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Good morning, fellow Foolish investors! Let's dig into the top stories that could move health care stocks this morning.
Shire buys ViroPharma for $4.2 billion
Irish pharmaceutical company Shire (NASDAQ: SHPG ) just announced that it will buy ViroPharma (NASDAQ: VPHM ) for $4.2 billion in cash. The purchase price translates to $50 per share -- a 27% premium to ViroPharma's closing price last Friday.
Shire, a company which is best known for its ADHD treatments, is also a rising name in treatments for rare diseases. The company's treatment for hereditary angioedema (HAE), Firazyr, is one of four approved treatments for the condition. ViroPharma's Cinryze, which Shire will now own as well, is the most widely used of these treatments. HAE is a rare genetic condition that results in the uncontrollable swelling of the extremities, respiratory pathways, and gastrointestinal system.
Last quarter, sales of Shire's Firazyr climbed 107% year-over-year to $62.6 million, while sales of ViroPharma's Cinryze rose 23% to $94.6 million. Combined, the two treatments will tower over the other two approved treatments -- Dyax's Kalbitor and CSL Behring's Berinert -- and become the dominate HAE treatment in the market.
Cinryze is also the only treatment that can be taken as a preventative measure -- the other three treatments are only administered in the event of an acute attack. Cinryze is also notably one of the most expensive drugs in the world, costing $350,000 per patient per year, while Firazyr costs $6,180 per dose.
Shire estimates that the deal will generate cost synergies of $150 million by 2015, and become earnings accretive immediately. Combined with Shire's other rare disease treatments, which include Gaucher disease and Hunter syndrome, the company expects the ViroPharma acquisition to solidify a rare disease annual revenue base of $2 billion -- which could represent 40% of its total revenue by 2014.
The deal is expected to close by the end of this year or in early 2014. Shire also announced that it intends to terminate its current share buyback program as a result of the acquisition.
Looking forward, things should look bright for Shire, and the bull case for the company -- which I discussed in a recent article -- looks brighter than ever with another expensive, high-growth treatment added to its portfolio.
Novartis inks deals with Grifols and Immunogen
Another major deal announced this morning was Novartis' (NYSE: NVS ) divestment of its blood transfusion unit to Spanish pharmaceutical company Grifols (NASDAQ: GRFS ) for $1.7 billion. The deal, which is intended to streamline Novartis' focus on its higher growth businesses, is expected to close in the first half of 2014.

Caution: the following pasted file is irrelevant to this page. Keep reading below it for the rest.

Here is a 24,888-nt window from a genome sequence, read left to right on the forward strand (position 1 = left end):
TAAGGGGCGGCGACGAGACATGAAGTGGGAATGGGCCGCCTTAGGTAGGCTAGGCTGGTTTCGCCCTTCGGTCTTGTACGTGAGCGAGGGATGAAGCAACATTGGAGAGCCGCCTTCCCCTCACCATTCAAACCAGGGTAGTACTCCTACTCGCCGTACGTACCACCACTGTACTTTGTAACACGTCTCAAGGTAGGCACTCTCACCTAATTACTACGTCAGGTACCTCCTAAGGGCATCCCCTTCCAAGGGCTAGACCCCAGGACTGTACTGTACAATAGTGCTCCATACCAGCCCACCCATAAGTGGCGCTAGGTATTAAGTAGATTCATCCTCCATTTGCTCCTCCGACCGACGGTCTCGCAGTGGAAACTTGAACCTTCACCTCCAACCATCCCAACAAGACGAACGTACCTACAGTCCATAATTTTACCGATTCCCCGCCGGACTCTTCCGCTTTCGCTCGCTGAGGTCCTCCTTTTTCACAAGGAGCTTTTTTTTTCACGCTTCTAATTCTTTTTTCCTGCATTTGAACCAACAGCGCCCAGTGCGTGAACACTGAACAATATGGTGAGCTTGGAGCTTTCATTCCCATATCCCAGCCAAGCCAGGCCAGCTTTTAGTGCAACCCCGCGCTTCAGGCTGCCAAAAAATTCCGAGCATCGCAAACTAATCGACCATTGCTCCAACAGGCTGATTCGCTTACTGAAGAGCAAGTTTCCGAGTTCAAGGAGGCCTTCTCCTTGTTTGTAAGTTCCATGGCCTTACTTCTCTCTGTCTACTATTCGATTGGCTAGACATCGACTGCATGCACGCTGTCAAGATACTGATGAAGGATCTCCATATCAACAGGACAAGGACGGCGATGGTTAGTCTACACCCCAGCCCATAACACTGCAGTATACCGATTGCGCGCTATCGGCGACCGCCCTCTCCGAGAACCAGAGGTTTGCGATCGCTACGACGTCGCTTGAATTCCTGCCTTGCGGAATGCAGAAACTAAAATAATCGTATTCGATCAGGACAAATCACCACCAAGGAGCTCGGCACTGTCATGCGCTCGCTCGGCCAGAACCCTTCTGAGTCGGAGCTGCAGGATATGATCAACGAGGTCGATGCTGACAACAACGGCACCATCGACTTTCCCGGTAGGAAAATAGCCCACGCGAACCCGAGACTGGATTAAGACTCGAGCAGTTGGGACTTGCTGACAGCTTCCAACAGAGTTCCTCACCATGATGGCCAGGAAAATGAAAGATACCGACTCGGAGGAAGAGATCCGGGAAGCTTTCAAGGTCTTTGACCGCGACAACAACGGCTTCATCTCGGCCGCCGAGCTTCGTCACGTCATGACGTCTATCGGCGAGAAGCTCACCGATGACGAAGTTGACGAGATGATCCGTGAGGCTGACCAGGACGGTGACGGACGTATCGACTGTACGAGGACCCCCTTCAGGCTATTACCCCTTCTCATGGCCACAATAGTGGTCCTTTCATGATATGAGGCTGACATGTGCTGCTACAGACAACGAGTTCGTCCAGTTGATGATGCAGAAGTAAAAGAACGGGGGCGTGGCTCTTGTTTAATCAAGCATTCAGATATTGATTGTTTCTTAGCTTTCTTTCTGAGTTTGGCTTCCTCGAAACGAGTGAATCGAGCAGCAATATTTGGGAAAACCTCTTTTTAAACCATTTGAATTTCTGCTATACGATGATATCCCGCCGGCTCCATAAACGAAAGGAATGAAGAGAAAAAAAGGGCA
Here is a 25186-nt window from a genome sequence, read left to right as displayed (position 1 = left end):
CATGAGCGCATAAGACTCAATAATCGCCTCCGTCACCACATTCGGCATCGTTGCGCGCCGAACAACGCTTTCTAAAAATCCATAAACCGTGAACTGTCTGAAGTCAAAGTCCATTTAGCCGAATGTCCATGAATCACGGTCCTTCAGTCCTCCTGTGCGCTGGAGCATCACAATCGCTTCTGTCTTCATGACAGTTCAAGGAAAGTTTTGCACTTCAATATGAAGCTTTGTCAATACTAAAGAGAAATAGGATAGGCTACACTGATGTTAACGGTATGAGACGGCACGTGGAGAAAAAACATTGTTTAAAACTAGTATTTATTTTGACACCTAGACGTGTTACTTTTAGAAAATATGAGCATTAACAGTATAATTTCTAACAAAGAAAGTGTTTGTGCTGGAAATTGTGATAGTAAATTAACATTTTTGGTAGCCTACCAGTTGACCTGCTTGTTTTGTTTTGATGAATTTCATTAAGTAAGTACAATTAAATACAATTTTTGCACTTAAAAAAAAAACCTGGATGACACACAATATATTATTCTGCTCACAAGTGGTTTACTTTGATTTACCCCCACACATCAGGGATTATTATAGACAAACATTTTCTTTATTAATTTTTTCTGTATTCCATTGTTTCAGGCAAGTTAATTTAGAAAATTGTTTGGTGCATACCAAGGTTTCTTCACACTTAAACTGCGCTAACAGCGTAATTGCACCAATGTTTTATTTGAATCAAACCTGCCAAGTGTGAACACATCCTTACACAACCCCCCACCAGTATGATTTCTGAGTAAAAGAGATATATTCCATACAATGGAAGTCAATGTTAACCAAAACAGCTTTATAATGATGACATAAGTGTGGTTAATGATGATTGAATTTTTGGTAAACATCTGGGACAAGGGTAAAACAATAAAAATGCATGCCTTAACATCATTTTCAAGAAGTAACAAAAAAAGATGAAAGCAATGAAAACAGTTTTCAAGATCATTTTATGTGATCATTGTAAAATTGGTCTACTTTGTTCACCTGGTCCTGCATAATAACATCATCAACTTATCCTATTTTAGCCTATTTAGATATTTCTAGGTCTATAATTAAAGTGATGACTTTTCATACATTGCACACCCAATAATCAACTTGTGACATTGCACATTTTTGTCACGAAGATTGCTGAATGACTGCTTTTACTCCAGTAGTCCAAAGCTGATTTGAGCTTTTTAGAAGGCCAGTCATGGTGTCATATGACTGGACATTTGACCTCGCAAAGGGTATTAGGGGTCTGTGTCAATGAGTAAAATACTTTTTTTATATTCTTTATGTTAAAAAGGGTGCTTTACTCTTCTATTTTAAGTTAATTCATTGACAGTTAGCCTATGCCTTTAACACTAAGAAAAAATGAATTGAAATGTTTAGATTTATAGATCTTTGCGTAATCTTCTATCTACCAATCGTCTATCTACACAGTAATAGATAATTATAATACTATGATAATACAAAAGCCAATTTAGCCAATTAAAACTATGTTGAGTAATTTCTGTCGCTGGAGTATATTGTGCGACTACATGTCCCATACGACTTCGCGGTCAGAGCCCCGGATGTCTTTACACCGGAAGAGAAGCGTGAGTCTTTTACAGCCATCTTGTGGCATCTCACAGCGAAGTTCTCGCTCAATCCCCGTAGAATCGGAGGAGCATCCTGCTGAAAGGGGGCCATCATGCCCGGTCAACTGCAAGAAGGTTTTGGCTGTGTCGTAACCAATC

Novartis originally acquired the blood transfusion diagnostics unit in 2006 from its acquisition of Chiron, and has since become part of Novartis Vaccines and Diagnostics.
The unit generated $565 million in revenue during fiscal 2012, accounting for less than 1% of Novartis' top line -- giving Novartis gets a nice injection of cash that it can use toward research & development in other higher growth segments, such as generics and consumer health. However, investors should note that the deal does not include Novartis' companion diagnostics unit or the Genoptix businesses, which are both tightly intertwined with its pharmaceuticals pipeline.
The deal is also a solid strategic fit for Grifols, which is the world's third-largest producer of plasma-based therapies, and could help boost its top line growth. Last quarter, Grifols' adjusted earnings rose 31.9% year-over-year, but its revenue only dipped 0.4%.
In addition to the deal with Grifols, Novartis also struck a deal with ImmunoGen (NASDAQ: IMGN ) , the maker of antibody-drug conjugates (ADCs), to license its ADC technology to develop a new cancer treatment. This is the third licensing agreement between Novartis and ImmunoGen, which also holds similar licensing deals with Eli Lilly and Amgen.
ADCs are often nicknamed "cancer smart bombs", due to the ability to locate cancer cells, inject them with toxins, and kill them without harming healthy cells -- making them a viable alternative to chemotherapy.
The deal could possibly help ImmunoGen bounce back after a steep 18% plunge last week after the company halted a phase 2 study of an experiment small-cell lung cancer drug following the death of a patient.
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